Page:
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Virginia and Maryland Counties Surrounding D.C. Pump the Brakes on Reopening Plans

COVID-19 numbers in places like Arlington and Prince George’s County don’t match the downward trends in their states

US-HEALTH-VIRUS-POLITICS
People wearing face masks wait for takeout in front of an Alexandria, Virginia, restaurant
OLIVIER DOULIERY/AFP via Getty Images

While governors in Virginia and Maryland continue to follow reopening plans that could let residents to return to some restaurants in a limited capacity by the end of this week, local leaders in counties surrounding D.C. say they must wait longer to start their gradual return to reopening businesses.

On Sunday, the mayor of Alexandria and representatives for Arlington, Fairfax, Loudoun, and Prince William counties sent a joint letter to Gov. Ralph Northam stating that Northern Virginia isn’t ready to reopen, and it should be considered with its own regional targets apart from the rest of the state. The letter included a memo put together by public health officials that showed the region has not yet met the state’s data-driven benchmarks for entering the first phase of reopening.

According to a release, Alexandria and the Northern Virginia counties represent a combined 2.5 million residents. That accounts for a third of the state’s population and half of its COVID-19 cases, hospitalizations, and deaths.

Northam said in his public address Monday that he requested the letter from local leaders as a show of unity, effectively a pledge that they would all act in concert with one another. He said the rest of the state remained on track to enter the first phase of reopening on Friday, May 15. That plan allows participating restaurants to welcome customers for outdoor seating only at 50 percent capacity.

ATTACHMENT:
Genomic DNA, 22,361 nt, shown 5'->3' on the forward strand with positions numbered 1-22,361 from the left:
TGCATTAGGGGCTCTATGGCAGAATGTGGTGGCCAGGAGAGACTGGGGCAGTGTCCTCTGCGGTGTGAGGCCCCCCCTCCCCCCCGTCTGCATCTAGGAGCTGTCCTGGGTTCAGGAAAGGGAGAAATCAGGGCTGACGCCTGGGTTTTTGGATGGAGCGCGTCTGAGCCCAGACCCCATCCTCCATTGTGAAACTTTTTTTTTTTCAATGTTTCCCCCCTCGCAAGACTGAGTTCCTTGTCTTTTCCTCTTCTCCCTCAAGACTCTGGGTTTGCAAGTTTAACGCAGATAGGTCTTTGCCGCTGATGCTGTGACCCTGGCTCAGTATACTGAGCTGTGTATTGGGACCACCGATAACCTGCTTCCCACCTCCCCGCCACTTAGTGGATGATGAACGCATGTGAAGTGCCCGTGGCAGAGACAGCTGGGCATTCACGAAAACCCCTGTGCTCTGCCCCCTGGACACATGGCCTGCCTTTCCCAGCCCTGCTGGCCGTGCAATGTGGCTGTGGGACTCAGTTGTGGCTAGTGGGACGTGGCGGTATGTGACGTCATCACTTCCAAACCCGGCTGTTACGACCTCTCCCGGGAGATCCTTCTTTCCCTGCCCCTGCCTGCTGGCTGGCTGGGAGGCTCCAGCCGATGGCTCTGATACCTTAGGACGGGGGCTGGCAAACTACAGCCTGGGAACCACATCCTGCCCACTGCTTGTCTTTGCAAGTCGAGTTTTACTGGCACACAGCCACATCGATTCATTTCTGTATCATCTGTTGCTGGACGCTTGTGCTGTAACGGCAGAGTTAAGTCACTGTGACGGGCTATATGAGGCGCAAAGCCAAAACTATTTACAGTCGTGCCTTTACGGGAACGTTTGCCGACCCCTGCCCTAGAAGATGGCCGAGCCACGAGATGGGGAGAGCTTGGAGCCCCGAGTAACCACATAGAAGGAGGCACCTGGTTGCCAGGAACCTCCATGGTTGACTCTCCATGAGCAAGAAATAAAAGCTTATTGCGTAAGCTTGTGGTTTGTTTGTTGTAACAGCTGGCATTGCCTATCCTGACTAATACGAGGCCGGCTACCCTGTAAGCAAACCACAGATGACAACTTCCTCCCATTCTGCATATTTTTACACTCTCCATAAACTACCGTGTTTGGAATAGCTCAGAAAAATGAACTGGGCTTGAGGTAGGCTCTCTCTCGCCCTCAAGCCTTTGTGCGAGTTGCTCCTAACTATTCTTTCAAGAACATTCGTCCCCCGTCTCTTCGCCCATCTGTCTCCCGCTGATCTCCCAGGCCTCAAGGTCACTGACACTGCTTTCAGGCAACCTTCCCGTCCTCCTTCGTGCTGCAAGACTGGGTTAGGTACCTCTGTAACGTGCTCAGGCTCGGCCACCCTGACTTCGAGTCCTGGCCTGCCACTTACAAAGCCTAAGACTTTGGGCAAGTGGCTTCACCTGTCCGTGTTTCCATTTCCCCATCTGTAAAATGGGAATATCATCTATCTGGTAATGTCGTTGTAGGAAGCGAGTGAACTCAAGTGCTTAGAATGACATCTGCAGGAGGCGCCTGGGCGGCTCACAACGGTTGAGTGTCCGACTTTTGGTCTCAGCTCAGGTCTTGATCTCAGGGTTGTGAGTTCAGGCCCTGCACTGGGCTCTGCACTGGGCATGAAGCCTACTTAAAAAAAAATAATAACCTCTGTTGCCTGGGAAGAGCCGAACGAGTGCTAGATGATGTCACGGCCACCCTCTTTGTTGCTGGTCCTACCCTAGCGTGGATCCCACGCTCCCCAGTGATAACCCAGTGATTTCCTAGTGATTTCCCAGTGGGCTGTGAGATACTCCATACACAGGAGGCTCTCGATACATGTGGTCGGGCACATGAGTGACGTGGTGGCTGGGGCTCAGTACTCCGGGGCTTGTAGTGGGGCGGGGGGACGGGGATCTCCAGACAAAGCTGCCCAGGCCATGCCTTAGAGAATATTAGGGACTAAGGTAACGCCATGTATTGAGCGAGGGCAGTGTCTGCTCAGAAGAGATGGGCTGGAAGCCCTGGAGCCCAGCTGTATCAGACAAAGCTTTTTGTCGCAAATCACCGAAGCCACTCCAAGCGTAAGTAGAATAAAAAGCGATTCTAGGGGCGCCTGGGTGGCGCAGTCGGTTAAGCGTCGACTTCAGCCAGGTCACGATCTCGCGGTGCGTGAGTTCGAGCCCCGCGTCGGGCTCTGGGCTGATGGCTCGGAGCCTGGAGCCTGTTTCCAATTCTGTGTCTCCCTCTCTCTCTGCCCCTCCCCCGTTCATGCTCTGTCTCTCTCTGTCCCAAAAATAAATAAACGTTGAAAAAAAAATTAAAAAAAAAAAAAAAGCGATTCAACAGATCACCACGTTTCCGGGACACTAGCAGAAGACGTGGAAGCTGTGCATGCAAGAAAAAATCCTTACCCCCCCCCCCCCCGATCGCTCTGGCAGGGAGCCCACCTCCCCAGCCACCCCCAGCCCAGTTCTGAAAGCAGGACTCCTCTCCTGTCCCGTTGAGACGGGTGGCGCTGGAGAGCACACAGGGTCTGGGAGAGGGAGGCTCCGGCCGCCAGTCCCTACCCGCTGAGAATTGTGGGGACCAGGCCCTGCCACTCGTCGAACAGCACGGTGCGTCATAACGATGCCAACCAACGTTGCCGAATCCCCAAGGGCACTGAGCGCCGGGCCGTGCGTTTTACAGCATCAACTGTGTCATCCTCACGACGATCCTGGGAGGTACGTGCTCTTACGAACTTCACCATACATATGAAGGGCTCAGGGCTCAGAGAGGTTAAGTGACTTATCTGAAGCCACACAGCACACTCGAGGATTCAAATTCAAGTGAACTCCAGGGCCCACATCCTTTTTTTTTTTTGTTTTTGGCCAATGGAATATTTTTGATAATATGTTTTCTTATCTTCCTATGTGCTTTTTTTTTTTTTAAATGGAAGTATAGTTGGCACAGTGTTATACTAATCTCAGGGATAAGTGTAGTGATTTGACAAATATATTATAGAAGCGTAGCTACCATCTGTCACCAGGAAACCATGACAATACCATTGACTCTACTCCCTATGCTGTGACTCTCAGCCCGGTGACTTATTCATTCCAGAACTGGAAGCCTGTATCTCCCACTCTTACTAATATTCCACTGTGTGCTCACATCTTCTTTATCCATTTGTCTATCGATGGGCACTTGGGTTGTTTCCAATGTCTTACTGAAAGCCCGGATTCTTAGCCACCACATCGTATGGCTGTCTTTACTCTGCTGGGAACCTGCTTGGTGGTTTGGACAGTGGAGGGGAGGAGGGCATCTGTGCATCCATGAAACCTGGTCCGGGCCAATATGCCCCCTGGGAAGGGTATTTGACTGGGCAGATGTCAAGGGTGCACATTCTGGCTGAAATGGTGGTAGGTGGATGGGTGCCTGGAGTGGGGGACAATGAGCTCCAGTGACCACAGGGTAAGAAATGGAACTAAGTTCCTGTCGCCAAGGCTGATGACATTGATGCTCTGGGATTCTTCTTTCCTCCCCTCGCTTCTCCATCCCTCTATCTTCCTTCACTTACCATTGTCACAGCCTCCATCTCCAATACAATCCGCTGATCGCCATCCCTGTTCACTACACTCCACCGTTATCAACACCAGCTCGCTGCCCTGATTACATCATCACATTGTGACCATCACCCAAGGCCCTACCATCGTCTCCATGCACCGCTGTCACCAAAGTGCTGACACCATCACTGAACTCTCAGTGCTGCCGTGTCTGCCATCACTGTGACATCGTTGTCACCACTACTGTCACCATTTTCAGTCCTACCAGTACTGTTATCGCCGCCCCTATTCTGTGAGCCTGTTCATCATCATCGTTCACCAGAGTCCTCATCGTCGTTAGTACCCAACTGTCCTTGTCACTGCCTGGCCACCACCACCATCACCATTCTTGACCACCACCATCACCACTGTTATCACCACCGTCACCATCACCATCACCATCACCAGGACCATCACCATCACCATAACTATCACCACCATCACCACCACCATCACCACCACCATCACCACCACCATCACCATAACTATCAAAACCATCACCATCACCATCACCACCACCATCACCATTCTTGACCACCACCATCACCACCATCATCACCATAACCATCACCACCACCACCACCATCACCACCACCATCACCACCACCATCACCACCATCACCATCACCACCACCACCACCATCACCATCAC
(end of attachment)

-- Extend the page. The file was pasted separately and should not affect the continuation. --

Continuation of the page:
Northam said he expects to issue an official order by Wednesday, May 13.

In Maryland, Gov., Larry Hogan has already begun lifting some restrictions, reopening golf courses and beaches as of Thursday, May 7. Hogan said last week that as long as COVID-19 trends were on the decline, the state could enter its own first phase or lifting restrictions: allowing religious gatherings outside and letting people back inside some nonessential businesses. In Maryland, eating at restaurants is deemed a “medium-risk” activity that would be allowed in the second phase of the tiered plan.

Leaders in Montgomery County and Prince George’s County have since both said that they’ll move slower than the state at large. Montgomery County Executive Marc Elrich told reporters on a Zoom call Saturday that he would follow the lead of health officials and was looking to coordinate policies with D.C. and Northern Virginia. Prince George’s Executive Angela Alsobrooks said last Friday that her jurisdiction would also lag behind the rest of the state. Alsobrooks cited an average of nine deaths per day in the county while making her statement.

Per the Washington Post, Maryland added 786 cases Monday, its lowest number in five days, and continued a five-day decrease in the number of hospitalized patients.

As of Monday, May 11, D.C. Mayor Muriel Bowser had yet to extend the May 15 expiration date on the city’s emergency orders. But Bowser has emphasized she expects that self-imposed deadline to be extended, and the city is following a cautious approach to reopening.

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